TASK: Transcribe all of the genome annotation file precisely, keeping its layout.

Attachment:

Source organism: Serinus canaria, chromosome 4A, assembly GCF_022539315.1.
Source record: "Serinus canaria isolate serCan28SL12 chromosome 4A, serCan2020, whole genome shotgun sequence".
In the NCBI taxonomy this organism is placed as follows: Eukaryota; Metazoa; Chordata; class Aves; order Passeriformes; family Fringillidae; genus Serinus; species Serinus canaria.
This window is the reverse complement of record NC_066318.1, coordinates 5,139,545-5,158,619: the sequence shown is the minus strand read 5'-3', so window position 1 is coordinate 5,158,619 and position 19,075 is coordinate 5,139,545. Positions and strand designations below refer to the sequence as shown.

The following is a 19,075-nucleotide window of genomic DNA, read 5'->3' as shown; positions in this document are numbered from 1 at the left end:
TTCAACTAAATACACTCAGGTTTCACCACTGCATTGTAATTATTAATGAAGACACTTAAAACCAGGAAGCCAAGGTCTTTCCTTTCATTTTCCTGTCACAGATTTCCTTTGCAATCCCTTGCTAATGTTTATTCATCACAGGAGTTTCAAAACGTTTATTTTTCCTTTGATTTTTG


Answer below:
Source organism: Serinus canaria, chromosome 4A, assembly GCF_022539315.1.
Source record: "Serinus canaria isolate serCan28SL12 chromosome 4A, serCan2020, whole genome shotgun sequence".
In the NCBI taxonomy this organism is placed as follows: Eukaryota; Metazoa; Chordata; class Aves; order Passeriformes; family Fringillidae; genus Serinus; species Serinus canaria.
This window is the reverse complement of record NC_066318.1, coordinates 5,139,545-5,158,619: the sequence shown is the minus strand read 5'-3', so window position 1 is coordinate 5,158,619 and position 19,075 is coordinate 5,139,545. Positions and strand designations below refer to the sequence as shown.

The following is a 19,075-nucleotide window of genomic DNA, read 5'->3' as shown; positions in this document are numbered from 1 at the left end:
TTCAACTAAATACACTCAGGTTTCACCACTGCATTGTAATTATTAATGAAGACACTTAAAACCAGGAAGCCAAGGTCTTTCCTTTCATTTTCCTGTCACAGATTTCCTTTGCAATCCCTTGCTAATGTTTATTCATCACAGGAGTTTCAAAACGTTTATTTTTCCTTTGATTTTTG